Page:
“Be seen, be heard”


Few fashion brands are quite so synonymous with fashion royalty as Italian luxury brand Prada. Since it was founded in Milan in 1913, Prada has grown from a favourite of the Italian nobility to a global empire worth €5.8 billion in January 2022.

Mission Statement

“We offer an unconventional dialogue and interpretation of the contemporary, as expression of our way of doing business for planet, people and culture.”


“Be drivers of change.”


How did it all start? Prada was founded in 1913 when Mario Prada and his brother Martino opened a leather goods store in Milan. Initially, it retailed handbags, travel bags and accessories. In 1919, Prada obtained the titled of Official Supplier of The Italian Royal House.  This recognition allows Prada to display the coat of arms and knotted rope design in its trademark logo.

Mario’s son had no interest in the business and his daughter Luisa helmed Prada as his successor, for twenty odd years. Luisa’s daughter, Miuccia Prada, joined the company in 1970. With new creative blood at the helm, “Prada quietly became the go-to brand for the creative class and fashion intelligentsia”, writes Vogue archive editor Laird Borelli-Person. Miuccia’s first hit as a designer was a departure from her house’s classic leather goods: a backpack made of industrial nylon. It became a status symbol of the era and was a turning point in the history of the luxury brand which Miuccia inherited in 1978 at a time when sales were reported U.S. $450,000.

At that time, Miuccia met her future husband Patrizio Bertelli, who owned a leather goods business; he joined the company as business manager. There was no looking back. Prada expanded beyond luxury luggage, steamer trunks and handbags. In 1985, the anti-luxury accessories, i.e. the nylon handbag and backpack, became it-bags. A footwear line was released in 1984. The following year, the “classic Prada handbag” was unveiled. Miuccia Prada’s ready-to-wear line debuted in 1989 and then she launched the less expensive ‘Miu Miu’ label inspired by her own wardrobe. In 1993 she and Bertelli founded Prada Foundation, a nonprofit organisation that supports up-and-coming designers, including architects and artists. In the same year, the fashion conglomerated debuted menswear and in 1997 released a line of activewear, “Prada Sport”, later renamed “Red Line”.

Miuccia Prada challenges pre-established aesthetics, surrounded by artists and intellectuals. With her at the helm, classics are taken apart and re-examined in her continual search for something fresh, creative and avant-garde. Her progressive ideals are reflected in iconic designs including intricately embellished cardigans; Geisha dress; streetstyle corset; bralette worn over a shirt; silk turban; conceptual stiletto. Subsequently, she was awarded Council of Fashion Designers of America International Award and showed her collections in New York and London.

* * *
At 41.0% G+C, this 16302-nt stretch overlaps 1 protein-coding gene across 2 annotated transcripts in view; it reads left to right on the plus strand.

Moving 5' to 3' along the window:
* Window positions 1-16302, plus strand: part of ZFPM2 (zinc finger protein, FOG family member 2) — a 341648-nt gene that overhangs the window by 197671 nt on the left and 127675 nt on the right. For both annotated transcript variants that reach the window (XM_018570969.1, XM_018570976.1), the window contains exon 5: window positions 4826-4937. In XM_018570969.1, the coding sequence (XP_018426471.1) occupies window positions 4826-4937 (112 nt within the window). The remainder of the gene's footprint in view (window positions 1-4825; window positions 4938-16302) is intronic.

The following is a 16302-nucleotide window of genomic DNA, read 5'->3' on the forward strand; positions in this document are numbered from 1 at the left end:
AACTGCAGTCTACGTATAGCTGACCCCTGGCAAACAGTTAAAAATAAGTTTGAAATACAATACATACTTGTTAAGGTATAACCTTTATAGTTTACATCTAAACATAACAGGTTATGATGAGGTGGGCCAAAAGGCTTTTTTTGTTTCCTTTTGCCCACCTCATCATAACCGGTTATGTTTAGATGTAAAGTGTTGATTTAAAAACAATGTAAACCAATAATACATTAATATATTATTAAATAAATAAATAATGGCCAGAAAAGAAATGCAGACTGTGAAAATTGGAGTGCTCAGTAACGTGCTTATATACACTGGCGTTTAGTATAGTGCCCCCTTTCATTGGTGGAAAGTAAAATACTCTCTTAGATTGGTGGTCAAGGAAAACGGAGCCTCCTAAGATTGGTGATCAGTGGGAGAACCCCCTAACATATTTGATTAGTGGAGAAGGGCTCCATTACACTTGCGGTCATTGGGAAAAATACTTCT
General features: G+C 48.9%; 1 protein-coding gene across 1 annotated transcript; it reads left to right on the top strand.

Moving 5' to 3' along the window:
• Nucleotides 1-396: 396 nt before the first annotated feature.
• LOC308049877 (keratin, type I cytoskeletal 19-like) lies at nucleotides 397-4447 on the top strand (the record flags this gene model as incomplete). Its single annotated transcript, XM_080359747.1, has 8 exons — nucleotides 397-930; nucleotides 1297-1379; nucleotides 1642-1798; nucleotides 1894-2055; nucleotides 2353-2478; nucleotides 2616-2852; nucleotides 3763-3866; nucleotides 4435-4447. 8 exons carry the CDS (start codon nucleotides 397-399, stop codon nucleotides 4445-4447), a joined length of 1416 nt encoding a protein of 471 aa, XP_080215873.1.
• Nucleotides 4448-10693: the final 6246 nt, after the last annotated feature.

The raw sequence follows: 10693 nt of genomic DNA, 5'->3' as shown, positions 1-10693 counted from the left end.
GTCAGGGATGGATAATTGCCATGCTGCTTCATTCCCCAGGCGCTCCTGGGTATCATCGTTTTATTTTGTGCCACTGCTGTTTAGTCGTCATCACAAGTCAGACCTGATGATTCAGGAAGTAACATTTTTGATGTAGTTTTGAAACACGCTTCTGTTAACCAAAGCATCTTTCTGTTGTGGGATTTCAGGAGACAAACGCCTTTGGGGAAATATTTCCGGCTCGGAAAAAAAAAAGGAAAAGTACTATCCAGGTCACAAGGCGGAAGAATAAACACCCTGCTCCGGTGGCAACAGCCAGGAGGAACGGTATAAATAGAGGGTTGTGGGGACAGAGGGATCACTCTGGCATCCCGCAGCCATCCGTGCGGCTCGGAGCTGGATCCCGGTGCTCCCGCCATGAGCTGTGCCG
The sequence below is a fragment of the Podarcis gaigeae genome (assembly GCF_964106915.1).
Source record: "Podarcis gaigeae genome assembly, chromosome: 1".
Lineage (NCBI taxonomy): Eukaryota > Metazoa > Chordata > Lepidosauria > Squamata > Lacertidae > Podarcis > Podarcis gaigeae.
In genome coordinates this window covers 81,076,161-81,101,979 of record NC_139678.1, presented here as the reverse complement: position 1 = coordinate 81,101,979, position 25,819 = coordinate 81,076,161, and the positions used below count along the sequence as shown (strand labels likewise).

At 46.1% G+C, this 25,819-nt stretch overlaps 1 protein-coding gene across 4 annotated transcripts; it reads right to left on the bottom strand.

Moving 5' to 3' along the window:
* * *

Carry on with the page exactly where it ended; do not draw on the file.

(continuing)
Miuccia Prada and Bertelli merged their companies to create Prapar B.V. in 1996. This, however, was later renamed Prada B.V. and Patrizio Bertelli was named CEO. The duo transformed it into a reported $11.4 billion enterprise, expanding into leather goods, footwear, fragrance and apparel. Prolific acquisitions include Helmut Lang Alaia and Jil Sander and a stake in fashion brands such as Fendi. However, there were rocky days ahead. Facing debt, Prada and Bertelli liquidated their acquisitions and June 24, 2011 witnessed Prada Spa (HKSE code: 1913) listing twenty per cent of its shares on the Hong Kong stock exchange, where the company was valued at €9.2 billion.

Per the official website, ‘The Group’s products are manufactured in 21 company-owned sites, 18 of which are located in Italy, 1 in United Kingdom, 1 in France, and 1 in Romania and by a network of long-standing and highly experienced contractors. Each stage of the production process is directly monitored and controlled: from the selection to the purchase of raw materials (including external suppliers), from the fabrication of prototypes, to the planning and coordination of in-house and outsourced production. As of December 31st, 2017, the Group’s distribution network extends across 70 countries, counting 625 Directly Operated Stores, brand’s e-commerce, a selection of luxury department stores and retailers in the most prestigious and exclusive locations and the most important e-tailers.